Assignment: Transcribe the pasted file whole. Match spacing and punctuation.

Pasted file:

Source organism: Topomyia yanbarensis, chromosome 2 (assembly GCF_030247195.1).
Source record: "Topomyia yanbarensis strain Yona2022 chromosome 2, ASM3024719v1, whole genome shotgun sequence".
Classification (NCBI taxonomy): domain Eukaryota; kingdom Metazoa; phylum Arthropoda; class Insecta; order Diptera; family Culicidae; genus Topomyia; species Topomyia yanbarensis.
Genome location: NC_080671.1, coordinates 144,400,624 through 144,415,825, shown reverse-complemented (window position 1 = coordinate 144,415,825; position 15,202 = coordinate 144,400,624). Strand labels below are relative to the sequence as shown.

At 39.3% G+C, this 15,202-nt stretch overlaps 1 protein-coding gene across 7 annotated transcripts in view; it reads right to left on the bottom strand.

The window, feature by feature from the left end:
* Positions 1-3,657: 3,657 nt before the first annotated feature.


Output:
Source organism: Topomyia yanbarensis, chromosome 2 (assembly GCF_030247195.1).
Source record: "Topomyia yanbarensis strain Yona2022 chromosome 2, ASM3024719v1, whole genome shotgun sequence".
Classification (NCBI taxonomy): domain Eukaryota; kingdom Metazoa; phylum Arthropoda; class Insecta; order Diptera; family Culicidae; genus Topomyia; species Topomyia yanbarensis.
Genome location: NC_080671.1, coordinates 144,400,624 through 144,415,825, shown reverse-complemented (window position 1 = coordinate 144,415,825; position 15,202 = coordinate 144,400,624). Strand labels below are relative to the sequence as shown.

At 39.3% G+C, this 15,202-nt stretch overlaps 1 protein-coding gene across 7 annotated transcripts in view; it reads right to left on the bottom strand.

The window, feature by feature from the left end:
* Positions 1-3,657: 3,657 nt before the first annotated feature.